In this podcast, Franki Sibberson chats with Patrick Allen (author of Conferring: The Keystone of Reader's Workshop) about how teachers can develop conferring skills. You can follow Patrick's blog, All-en-A-Day's Work, at:
A full transcript of the podcast is available below the player.
Franki Sibberson: Patrick, you're an expert in conferring with students about their reading and writing. How did you become so skilled at conferring, and what are the tricks to becoming skilled at conferring?
Patrick Allen: Well, I don't know that I'm an expert, but I do enjoy it. I think it's just something that you know I've come to find is just like the stronghold of my readers' workshop. I love the power that it gives kids; I enjoy it. I love sitting down reader-to-reader, talking. To me, I think it's just such an authentic way to get to know a reader, and I think that's why I spent all this time learning how to do it. I've watched others, I've dug in, I've practiced. I've recorded myself doing reading conferences and watched them. So it's just something that I think we as teachers need to get better at, and that's exactly what I did.
Franki Sibberson: And that's what you'd suggest that other teachers do? Can you talk for a minute about the taping yourself?
Patrick Allen: I think to become stronger at conferring we need to watch ourselves do it. I think that we need to invite someone in to watch our reading conferences, to give us feedback. I think we need to set our iPods down next to us as we confer, and listen to our reading conferences. When I was writing my book, I literally listened to 75 reading conferences in the car, and learned so much just about who I was as the conferrer, and you know, what amount of time I should talk and what amount of time I should listen. So I think we just need to practice and listen and get comfortable and dig in.
Franki Sibberson: Okay. Why do you think conferring is so critical to student learning?
Patrick Allen: I think conferring is critical to student learning because it provides feedback in an authentic context for learners. It's in the moment. You're sitting there reader-to-reader at that time, and students wanna know that we care about them not only as learners, but as readers. And I think it's one of those times that we can actually do that; that we can capture things in the moment. It doesn't come later. I think that it helps students realize that that time that they're going out to spend in text is helping them grow, and that we're gonna be there right alongside them to help them grow.
Franki Sibberson: What are the key things for teachers to remember when conferring?
Patrick Allen: I think, first and foremost, we need to relax. We need to take time to learn to do it well and often, and I love the Katie Wood Ray quote about "think about a time that someone sat down next to you to talk to you about your writing." I think we can take the same thing into reading. Many of us, that didn't happen, so we need to relax and realize that we're actually there now for kids, one-on-one, sitting next to them, conferring. I think that something we need to do is to develop a structure that works for both the reader and for us as the teacher.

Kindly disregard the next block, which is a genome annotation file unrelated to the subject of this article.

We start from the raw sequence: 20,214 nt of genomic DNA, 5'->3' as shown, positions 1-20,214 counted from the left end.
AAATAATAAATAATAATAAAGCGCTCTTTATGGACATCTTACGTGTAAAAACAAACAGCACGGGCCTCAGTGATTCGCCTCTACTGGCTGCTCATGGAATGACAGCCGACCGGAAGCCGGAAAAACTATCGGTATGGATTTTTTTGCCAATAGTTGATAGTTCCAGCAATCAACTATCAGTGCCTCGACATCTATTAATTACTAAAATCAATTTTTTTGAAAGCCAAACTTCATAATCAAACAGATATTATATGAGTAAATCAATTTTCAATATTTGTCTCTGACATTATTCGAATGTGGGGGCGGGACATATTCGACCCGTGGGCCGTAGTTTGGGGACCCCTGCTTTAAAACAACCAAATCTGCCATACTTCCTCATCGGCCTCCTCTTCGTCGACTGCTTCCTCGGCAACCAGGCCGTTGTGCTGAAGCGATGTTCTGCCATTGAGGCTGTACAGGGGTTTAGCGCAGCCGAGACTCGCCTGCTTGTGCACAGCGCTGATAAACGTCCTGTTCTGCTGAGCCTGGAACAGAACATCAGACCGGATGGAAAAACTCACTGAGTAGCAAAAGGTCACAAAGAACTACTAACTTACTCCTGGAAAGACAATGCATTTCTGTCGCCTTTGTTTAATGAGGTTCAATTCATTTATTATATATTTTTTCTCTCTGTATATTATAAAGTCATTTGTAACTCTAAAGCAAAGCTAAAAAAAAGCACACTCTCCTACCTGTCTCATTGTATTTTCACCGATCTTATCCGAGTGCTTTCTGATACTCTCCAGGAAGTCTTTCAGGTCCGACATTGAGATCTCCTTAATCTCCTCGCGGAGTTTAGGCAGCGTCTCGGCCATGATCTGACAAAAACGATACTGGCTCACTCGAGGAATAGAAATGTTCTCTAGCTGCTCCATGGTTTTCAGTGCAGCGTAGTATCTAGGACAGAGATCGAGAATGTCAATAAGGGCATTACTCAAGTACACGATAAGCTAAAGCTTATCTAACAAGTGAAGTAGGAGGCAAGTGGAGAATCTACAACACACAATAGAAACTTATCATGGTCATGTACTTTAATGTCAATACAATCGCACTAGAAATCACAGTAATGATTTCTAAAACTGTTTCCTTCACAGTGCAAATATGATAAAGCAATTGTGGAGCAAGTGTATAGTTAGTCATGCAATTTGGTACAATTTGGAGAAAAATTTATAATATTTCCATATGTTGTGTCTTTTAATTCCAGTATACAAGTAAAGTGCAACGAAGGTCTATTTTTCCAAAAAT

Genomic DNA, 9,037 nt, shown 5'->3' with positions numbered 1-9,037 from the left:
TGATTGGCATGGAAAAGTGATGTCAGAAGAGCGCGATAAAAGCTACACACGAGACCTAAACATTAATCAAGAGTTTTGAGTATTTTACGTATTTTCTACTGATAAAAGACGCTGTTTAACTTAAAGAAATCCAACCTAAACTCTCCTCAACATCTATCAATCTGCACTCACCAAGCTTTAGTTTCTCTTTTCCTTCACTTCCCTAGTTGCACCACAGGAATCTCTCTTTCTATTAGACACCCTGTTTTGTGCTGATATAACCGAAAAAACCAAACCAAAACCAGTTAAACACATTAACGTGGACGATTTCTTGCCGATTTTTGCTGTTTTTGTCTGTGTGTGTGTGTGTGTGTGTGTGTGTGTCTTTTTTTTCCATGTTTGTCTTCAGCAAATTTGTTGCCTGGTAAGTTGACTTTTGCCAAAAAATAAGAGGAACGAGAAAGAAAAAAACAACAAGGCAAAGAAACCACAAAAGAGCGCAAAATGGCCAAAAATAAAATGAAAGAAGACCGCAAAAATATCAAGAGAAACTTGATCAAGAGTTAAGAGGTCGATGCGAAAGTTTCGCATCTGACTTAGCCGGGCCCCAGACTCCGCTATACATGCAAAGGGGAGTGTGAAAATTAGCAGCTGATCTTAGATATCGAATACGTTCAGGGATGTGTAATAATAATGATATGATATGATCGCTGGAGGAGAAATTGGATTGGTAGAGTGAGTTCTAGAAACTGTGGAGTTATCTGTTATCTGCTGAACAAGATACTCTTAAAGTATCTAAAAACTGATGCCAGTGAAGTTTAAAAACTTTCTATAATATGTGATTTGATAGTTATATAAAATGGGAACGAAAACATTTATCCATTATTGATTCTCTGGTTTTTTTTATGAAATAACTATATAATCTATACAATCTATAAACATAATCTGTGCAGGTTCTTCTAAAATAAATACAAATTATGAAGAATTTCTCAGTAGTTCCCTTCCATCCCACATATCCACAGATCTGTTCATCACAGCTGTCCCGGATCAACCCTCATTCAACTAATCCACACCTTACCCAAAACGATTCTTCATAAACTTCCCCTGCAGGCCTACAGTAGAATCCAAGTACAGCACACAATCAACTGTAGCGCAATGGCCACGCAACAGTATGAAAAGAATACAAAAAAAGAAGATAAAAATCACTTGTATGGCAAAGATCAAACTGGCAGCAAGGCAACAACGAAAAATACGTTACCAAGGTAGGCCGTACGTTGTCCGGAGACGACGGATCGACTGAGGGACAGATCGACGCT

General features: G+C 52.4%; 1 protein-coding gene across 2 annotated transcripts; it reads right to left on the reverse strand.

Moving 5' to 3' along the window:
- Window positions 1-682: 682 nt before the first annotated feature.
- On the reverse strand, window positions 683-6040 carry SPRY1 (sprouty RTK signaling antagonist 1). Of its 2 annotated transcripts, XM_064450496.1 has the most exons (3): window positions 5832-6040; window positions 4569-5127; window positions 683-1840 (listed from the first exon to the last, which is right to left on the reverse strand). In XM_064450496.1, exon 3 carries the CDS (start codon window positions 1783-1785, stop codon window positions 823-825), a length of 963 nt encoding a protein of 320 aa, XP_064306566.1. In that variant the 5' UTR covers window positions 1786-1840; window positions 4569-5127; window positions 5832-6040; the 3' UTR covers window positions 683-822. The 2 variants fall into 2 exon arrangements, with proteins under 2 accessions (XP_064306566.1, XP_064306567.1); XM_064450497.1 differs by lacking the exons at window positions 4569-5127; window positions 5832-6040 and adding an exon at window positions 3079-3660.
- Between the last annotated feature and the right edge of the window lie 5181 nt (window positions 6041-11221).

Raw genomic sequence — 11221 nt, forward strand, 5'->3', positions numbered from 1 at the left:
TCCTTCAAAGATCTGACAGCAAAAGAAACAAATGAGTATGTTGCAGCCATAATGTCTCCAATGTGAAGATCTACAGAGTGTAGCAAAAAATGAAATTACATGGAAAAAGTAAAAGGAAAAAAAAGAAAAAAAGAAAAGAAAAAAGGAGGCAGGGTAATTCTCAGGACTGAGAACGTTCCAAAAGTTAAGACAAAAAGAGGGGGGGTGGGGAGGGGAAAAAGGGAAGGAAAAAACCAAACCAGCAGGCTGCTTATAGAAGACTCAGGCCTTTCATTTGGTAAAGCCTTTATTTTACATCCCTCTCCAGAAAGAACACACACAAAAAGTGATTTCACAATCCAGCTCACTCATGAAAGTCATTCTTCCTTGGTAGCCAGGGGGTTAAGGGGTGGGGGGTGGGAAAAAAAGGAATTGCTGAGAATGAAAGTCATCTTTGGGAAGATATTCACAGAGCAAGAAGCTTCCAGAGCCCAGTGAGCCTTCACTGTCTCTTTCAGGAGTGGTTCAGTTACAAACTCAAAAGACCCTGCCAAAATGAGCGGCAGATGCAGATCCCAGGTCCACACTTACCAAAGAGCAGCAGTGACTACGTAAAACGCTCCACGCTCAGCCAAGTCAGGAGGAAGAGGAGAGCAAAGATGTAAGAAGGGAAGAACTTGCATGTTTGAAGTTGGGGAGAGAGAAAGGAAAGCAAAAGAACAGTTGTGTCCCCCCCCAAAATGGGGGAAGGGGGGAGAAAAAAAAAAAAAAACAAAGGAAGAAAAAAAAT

The time that I put into developing a structure that my conferences follow — which I call the RIP format in the book — I think that just having a structure to conferences really helped me realize that it was more than just sitting down and having a conversation. I think we have to learn to listen. I think that the idea of eye contact and sincerity and eliminating all of those distractions that are around us is critical. I think — well, I said I think we need to practice; I think it's important for teachers to practice to get better at it, to not give up. And I think that you have to learn to document your conversation, and realize the power of the data you gather, because it's really data about children. It's there.
And I think, if we do it wisely, it's documentable data that can be used as interventions, as a record of who that child is becoming as a reader.
Franki Sibberson: Great. How do you balance student needs in a conference with goals that you have as a teacher?
Patrick Allen: I think it's about looking for that balance, that sometimes — you know, if you know your readers, because you've been conferring with them, because you've been having conversations with them outside the context of readers' workshops, because you've been watching them during times of instruction, you know what those needs and those strengths are. I think you have to know your curriculum. I think you have to know your standards. And I think you have to look for those opportunities that emerge to provide instruction within a conference.
Whether it's a deep structure system, whether it's a surface structure system, it's about finding that balance, and making your reading conferences purposeful.
Franki Sibberson: When you talk about conferring, what are you most passionate about — what are the most important things when it comes to conferring?
Patrick Allen: I think the passion, for me, comes from that idea of giving students that understanding that when you say to them, "So, what do you think," that you really care what they think; that it's a perfect time to cultivate rigor, to nurture inquiry, to develop intimacy. Those are all things I wrote about in the book, and I think that what makes me bring passion to my reading conferences is that's what I do. It's that idea of grappling with all the complexities of what it means to be a reader. There are challenges, there's triumphs, sometimes surprises, that conferring with a reader brings out, and sometimes we miss those things if we aren't sitting down one-on-one with learners that we're in charge of.